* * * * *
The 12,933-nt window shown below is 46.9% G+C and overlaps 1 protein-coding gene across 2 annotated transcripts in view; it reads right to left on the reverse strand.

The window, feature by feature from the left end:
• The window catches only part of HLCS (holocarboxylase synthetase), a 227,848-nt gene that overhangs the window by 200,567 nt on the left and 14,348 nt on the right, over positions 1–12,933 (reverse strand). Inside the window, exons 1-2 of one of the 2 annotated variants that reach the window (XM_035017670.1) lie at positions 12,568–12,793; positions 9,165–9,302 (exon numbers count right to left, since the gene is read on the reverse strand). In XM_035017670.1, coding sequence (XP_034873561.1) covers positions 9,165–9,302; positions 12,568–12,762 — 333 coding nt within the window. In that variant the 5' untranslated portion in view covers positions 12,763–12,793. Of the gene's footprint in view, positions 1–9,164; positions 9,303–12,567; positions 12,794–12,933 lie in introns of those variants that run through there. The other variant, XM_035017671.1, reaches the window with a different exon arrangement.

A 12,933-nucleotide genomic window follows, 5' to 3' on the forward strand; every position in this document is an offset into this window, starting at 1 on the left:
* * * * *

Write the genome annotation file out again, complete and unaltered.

The 12,933-nt window shown below is 46.9% G+C and overlaps 1 protein-coding gene across 2 annotated transcripts in view; it reads right to left on the reverse strand.

The window, feature by feature from the left end:
• The window catches only part of HLCS (holocarboxylase synthetase), a 227,848-nt gene that overhangs the window by 200,567 nt on the left and 14,348 nt on the right, over positions 1–12,933 (reverse strand). Inside the window, exons 1-2 of one of the 2 annotated variants that reach the window (XM_035017670.1) lie at positions 12,568–12,793; positions 9,165–9,302 (exon numbers count right to left, since the gene is read on the reverse strand). In XM_035017670.1, coding sequence (XP_034873561.1) covers positions 9,165–9,302; positions 12,568–12,762 — 333 coding nt within the window. In that variant the 5' untranslated portion in view covers positions 12,763–12,793. Of the gene's footprint in view, positions 1–9,164; positions 9,303–12,567; positions 12,794–12,933 lie in introns of those variants that run through there. The other variant, XM_035017671.1, reaches the window with a different exon arrangement.

A 12,933-nucleotide genomic window follows, 5' to 3' on the forward strand; every position in this document is an offset into this window, starting at 1 on the left: